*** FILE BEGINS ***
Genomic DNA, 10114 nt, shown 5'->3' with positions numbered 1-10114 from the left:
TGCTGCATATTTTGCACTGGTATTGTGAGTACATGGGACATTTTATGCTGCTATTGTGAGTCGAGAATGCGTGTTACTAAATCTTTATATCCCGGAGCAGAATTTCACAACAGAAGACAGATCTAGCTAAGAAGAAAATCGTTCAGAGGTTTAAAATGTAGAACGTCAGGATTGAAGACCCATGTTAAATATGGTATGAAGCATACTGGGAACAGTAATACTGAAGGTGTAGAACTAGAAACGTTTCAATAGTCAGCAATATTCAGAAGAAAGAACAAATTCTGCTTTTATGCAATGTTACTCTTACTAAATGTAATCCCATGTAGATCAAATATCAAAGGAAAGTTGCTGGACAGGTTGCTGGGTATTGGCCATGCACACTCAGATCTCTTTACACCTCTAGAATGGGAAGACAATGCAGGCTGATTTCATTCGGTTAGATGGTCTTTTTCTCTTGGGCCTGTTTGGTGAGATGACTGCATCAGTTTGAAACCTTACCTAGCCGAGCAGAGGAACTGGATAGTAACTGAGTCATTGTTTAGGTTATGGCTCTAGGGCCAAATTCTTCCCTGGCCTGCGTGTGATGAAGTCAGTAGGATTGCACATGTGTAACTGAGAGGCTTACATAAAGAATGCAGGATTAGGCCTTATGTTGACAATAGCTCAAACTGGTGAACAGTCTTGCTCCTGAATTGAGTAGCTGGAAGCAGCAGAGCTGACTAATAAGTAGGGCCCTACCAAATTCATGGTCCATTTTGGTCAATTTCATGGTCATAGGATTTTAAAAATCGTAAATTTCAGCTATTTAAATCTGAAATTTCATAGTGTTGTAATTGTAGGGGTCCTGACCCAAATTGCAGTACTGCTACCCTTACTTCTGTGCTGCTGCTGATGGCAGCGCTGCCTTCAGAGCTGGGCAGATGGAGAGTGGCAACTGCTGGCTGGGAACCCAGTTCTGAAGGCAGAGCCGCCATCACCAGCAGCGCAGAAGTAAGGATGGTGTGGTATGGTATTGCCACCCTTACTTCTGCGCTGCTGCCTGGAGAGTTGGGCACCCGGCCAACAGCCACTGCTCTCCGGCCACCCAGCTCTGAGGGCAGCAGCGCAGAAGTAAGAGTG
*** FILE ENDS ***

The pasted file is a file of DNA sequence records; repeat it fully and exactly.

Genomic DNA, 10114 nt, shown 5'->3' with positions numbered 1-10114 from the left:
TGCTGCATATTTTGCACTGGTATTGTGAGTACATGGGACATTTTATGCTGCTATTGTGAGTCGAGAATGCGTGTTACTAAATCTTTATATCCCGGAGCAGAATTTCACAACAGAAGACAGATCTAGCTAAGAAGAAAATCGTTCAGAGGTTTAAAATGTAGAACGTCAGGATTGAAGACCCATGTTAAATATGGTATGAAGCATACTGGGAACAGTAATACTGAAGGTGTAGAACTAGAAACGTTTCAATAGTCAGCAATATTCAGAAGAAAGAACAAATTCTGCTTTTATGCAATGTTACTCTTACTAAATGTAATCCCATGTAGATCAAATATCAAAGGAAAGTTGCTGGACAGGTTGCTGGGTATTGGCCATGCACACTCAGATCTCTTTACACCTCTAGAATGGGAAGACAATGCAGGCTGATTTCATTCGGTTAGATGGTCTTTTTCTCTTGGGCCTGTTTGGTGAGATGACTGCATCAGTTTGAAACCTTACCTAGCCGAGCAGAGGAACTGGATAGTAACTGAGTCATTGTTTAGGTTATGGCTCTAGGGCCAAATTCTTCCCTGGCCTGCGTGTGATGAAGTCAGTAGGATTGCACATGTGTAACTGAGAGGCTTACATAAAGAATGCAGGATTAGGCCTTATGTTGACAATAGCTCAAACTGGTGAACAGTCTTGCTCCTGAATTGAGTAGCTGGAAGCAGCAGAGCTGACTAATAAGTAGGGCCCTACCAAATTCATGGTCCATTTTGGTCAATTTCATGGTCATAGGATTTTAAAAATCGTAAATTTCAGCTATTTAAATCTGAAATTTCATAGTGTTGTAATTGTAGGGGTCCTGACCCAAATTGCAGTACTGCTACCCTTACTTCTGTGCTGCTGCTGATGGCAGCGCTGCCTTCAGAGCTGGGCAGATGGAGAGTGGCAACTGCTGGCTGGGAACCCAGTTCTGAAGGCAGAGCCGCCATCACCAGCAGCGCAGAAGTAAGGATGGTGTGGTATGGTATTGCCACCCTTACTTCTGCGCTGCTGCCTGGAGAGTTGGGCACCCGGCCAACAGCCACTGCTCTCCGGCCACCCAGCTCTGAGGGCAGCAGCGCAGAAGTAAGAGTG